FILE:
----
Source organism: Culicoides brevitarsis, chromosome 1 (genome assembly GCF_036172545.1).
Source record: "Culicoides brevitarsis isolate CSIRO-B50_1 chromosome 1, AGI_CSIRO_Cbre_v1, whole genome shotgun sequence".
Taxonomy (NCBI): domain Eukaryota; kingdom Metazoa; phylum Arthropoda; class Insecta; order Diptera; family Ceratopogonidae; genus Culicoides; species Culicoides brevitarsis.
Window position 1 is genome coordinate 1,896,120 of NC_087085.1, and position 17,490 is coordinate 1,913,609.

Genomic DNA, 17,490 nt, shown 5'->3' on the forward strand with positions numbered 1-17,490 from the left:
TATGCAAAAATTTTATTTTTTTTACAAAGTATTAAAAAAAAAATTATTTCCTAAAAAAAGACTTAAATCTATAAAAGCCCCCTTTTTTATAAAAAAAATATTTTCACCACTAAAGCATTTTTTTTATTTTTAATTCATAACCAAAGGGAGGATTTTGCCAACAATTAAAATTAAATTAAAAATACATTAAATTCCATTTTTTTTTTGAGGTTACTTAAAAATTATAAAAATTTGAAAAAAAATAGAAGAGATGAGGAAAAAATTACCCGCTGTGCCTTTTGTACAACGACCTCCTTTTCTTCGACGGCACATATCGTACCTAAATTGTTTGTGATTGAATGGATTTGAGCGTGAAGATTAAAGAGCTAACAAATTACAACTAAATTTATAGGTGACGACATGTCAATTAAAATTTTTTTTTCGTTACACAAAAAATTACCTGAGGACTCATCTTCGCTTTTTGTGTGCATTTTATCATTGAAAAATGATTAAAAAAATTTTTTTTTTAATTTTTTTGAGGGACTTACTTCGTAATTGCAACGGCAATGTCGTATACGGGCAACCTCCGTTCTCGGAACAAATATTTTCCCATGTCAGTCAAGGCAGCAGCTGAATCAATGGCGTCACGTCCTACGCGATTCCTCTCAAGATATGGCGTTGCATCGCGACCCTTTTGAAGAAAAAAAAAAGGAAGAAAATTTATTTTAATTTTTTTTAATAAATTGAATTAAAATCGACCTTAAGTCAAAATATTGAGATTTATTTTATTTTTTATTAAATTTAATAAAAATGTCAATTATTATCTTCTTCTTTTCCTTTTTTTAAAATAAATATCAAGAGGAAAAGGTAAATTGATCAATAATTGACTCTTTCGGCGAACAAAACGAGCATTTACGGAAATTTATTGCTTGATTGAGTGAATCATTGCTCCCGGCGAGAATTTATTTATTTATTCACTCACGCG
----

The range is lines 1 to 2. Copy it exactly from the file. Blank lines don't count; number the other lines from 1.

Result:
Source organism: Culicoides brevitarsis, chromosome 1 (genome assembly GCF_036172545.1).
Source record: "Culicoides brevitarsis isolate CSIRO-B50_1 chromosome 1, AGI_CSIRO_Cbre_v1, whole genome shotgun sequence".